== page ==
Car Restoration Projects

Behind the red triangle


The name Rob Gunnell is synonymous with historic car racing and the inverted red triangle with the letters ‘ALVIS’ embossed on it. Jim Gibson met this interesting man and one of his magnificent machines.


This slightly built, quietly spoken man’s lifelong love affair with Alvis cars started nearly 60 years ago, when, in his late-teens, he was walking up a steep hill on a North Sydney street. A man in a car stopped to offer him a lift, for which he was grateful and as the car climbed the hill with ease, Rob asked: “What brand of car is this – a Morris?” 

The driver replied: “No it’s an Alvis”.

Rob had just completed his National Service training and was in need of a car and – you guessed it  – he found an Alvis. That car was the first of more than a dozen that helped satisfy his burning desire to be a small a part of the story behind the red triangle. Rob still has four Alvis cars in the shed at home today.  

There was no interest in cars in Rob’s family: his father was a coastal seaman and never owned a car. Rob’s interest was generated by his mates; most of whom were passionate about cars.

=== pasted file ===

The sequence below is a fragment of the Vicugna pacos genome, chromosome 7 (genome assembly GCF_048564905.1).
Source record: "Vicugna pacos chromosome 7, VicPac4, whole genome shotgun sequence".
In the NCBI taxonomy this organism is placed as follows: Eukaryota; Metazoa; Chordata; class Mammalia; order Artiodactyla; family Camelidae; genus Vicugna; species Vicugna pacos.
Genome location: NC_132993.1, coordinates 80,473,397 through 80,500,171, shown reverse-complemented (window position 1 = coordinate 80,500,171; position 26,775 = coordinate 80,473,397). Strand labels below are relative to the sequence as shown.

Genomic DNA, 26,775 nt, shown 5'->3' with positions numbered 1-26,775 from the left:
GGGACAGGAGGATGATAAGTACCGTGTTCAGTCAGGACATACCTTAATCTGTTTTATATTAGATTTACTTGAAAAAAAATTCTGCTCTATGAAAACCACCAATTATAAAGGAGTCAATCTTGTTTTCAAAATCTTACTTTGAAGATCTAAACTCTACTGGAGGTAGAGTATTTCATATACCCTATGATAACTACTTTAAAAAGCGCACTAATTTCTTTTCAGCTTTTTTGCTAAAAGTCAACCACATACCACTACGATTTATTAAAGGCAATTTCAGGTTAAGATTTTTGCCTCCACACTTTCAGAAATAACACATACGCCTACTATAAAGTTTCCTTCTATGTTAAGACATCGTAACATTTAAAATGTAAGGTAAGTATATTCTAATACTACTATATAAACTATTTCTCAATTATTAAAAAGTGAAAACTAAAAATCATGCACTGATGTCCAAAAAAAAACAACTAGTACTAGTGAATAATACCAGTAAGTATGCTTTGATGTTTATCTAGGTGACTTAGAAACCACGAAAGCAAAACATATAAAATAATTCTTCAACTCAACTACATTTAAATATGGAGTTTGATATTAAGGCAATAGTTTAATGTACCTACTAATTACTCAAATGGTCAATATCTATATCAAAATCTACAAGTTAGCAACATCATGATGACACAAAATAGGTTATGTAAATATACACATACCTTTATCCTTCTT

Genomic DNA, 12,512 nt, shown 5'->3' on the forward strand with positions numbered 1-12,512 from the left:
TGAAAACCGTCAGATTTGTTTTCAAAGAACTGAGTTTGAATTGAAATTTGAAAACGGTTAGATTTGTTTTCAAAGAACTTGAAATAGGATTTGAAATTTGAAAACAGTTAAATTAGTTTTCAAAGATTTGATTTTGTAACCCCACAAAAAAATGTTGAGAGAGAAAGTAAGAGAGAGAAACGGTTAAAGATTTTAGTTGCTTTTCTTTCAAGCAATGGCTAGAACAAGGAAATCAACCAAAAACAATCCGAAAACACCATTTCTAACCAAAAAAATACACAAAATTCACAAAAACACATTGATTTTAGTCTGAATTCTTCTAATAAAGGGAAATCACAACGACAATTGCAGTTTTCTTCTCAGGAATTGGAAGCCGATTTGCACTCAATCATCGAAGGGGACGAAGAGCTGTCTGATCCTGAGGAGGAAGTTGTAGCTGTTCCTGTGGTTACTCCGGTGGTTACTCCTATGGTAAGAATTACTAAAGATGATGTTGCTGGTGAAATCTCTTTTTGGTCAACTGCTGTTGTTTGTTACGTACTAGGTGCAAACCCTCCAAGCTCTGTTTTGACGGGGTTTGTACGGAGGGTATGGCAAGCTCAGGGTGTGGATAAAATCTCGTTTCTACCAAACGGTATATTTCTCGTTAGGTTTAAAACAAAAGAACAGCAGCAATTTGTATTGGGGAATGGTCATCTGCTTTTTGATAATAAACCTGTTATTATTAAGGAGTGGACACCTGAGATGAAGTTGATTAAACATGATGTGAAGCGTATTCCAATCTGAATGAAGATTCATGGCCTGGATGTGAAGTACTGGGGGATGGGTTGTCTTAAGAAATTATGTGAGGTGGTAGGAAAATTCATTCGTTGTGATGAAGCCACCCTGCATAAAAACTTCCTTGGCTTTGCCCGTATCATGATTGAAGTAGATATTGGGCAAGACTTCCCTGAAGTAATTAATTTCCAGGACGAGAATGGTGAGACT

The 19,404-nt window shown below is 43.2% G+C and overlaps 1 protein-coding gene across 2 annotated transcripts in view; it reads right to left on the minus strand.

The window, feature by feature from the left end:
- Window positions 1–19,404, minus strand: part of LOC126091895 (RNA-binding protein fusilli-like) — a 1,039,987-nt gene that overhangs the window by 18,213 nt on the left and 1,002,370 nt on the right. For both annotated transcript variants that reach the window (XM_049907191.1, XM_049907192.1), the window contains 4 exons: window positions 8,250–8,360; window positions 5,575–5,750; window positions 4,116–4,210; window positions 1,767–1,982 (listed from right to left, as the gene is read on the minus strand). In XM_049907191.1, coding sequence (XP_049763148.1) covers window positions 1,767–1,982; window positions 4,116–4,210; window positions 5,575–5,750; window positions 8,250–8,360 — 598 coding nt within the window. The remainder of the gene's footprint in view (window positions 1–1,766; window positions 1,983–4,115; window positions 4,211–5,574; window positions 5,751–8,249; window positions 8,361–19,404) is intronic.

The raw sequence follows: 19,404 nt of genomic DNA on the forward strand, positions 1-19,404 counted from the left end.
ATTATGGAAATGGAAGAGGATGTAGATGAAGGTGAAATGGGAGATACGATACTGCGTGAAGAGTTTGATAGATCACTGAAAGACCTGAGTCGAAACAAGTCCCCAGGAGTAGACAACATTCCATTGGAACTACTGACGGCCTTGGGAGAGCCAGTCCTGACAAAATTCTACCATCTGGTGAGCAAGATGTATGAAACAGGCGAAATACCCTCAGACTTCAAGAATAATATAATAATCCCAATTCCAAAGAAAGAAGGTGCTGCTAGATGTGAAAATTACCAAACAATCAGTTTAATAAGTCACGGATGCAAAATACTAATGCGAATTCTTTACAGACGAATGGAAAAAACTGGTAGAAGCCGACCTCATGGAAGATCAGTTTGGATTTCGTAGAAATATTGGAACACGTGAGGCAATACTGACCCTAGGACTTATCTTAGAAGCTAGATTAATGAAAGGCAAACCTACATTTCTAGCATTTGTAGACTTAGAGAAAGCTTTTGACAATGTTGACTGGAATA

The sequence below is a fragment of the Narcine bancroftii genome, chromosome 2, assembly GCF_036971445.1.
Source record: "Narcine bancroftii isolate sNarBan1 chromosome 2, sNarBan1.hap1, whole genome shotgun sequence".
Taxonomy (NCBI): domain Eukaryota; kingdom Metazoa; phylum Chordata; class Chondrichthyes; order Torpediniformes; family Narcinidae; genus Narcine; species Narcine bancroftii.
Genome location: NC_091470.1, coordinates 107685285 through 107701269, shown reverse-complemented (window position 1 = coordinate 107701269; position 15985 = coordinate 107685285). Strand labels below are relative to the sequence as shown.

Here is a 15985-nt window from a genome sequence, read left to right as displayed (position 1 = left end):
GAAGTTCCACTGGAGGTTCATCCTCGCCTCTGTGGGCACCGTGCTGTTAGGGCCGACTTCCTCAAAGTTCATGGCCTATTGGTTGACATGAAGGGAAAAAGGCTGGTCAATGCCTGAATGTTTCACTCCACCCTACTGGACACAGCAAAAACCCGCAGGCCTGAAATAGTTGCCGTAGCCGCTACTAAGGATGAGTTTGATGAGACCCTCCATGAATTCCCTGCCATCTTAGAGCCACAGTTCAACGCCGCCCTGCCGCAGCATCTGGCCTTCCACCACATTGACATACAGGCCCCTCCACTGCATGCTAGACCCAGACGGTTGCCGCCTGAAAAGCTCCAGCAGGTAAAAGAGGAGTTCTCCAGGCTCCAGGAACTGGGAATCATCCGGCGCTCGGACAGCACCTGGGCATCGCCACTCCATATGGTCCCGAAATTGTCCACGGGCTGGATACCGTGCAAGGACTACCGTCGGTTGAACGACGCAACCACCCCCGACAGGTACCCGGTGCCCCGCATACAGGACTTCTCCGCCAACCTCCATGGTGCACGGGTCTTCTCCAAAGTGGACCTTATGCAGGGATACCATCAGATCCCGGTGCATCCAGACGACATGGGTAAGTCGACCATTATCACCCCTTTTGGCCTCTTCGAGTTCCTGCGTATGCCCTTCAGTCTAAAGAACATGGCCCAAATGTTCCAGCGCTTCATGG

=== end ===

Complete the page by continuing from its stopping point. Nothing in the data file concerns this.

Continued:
With no formal training or background in things mechanical, he found he had a latent skill and became quite proficient as a car mechanic: all the time gathering more knowledge about the internal combustion engine and the idiosyncrasies of the Alvis marque.  



Rob also had a thirst for motor sport and was a skilful racing driver. He raced his Alvises at historic race meetings; in particular at the Amaroo Park circuit in Sydney. These meeting combined cars and bikes and he was keen to have a go on two and three wheels as well. So, during a weekend meeting he would race not only one of his beloved Alvises, but a motorbike and an outfit (motorbike and sidecar), just to complete the trifecta.


Back from the brink



Like many early automobile manufacturers Alvis experimented with a front-wheel-drive (FWD) system. The principle of the front wheels both driving and steering was sound and the first of these 1.5-litre FWD cars was raced in 1925, gaining successes at hill climbs and at England’s legendary Brooklands racetrack, beaten only by Major Segrave’s V12 Grand Prix Sunbeam.